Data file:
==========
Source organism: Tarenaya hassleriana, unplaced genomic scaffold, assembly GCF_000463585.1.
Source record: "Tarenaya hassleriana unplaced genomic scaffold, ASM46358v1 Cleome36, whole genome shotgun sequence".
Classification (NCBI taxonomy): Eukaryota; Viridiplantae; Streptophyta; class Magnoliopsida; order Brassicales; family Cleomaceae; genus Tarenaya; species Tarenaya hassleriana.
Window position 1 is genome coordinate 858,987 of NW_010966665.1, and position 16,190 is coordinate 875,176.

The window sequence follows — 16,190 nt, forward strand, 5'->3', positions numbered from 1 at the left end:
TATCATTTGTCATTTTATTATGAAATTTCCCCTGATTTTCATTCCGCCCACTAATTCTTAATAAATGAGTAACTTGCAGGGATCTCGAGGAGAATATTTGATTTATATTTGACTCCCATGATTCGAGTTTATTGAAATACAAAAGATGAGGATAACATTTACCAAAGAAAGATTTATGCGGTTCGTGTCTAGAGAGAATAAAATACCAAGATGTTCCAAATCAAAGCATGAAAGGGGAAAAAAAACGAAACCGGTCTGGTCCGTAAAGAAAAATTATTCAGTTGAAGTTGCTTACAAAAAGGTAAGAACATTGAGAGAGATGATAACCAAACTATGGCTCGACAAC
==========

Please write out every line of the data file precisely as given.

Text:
Source organism: Tarenaya hassleriana, unplaced genomic scaffold, assembly GCF_000463585.1.
Source record: "Tarenaya hassleriana unplaced genomic scaffold, ASM46358v1 Cleome36, whole genome shotgun sequence".
Classification (NCBI taxonomy): Eukaryota; Viridiplantae; Streptophyta; class Magnoliopsida; order Brassicales; family Cleomaceae; genus Tarenaya; species Tarenaya hassleriana.
Window position 1 is genome coordinate 858,987 of NW_010966665.1, and position 16,190 is coordinate 875,176.

The window sequence follows — 16,190 nt, forward strand, 5'->3', positions numbered from 1 at the left end:
TATCATTTGTCATTTTATTATGAAATTTCCCCTGATTTTCATTCCGCCCACTAATTCTTAATAAATGAGTAACTTGCAGGGATCTCGAGGAGAATATTTGATTTATATTTGACTCCCATGATTCGAGTTTATTGAAATACAAAAGATGAGGATAACATTTACCAAAGAAAGATTTATGCGGTTCGTGTCTAGAGAGAATAAAATACCAAGATGTTCCAAATCAAAGCATGAAAGGGGAAAAAAAACGAAACCGGTCTGGTCCGTAAAGAAAAATTATTCAGTTGAAGTTGCTTACAAAAAGGTAAGAACATTGAGAGAGATGATAACCAAACTATGGCTCGACAAC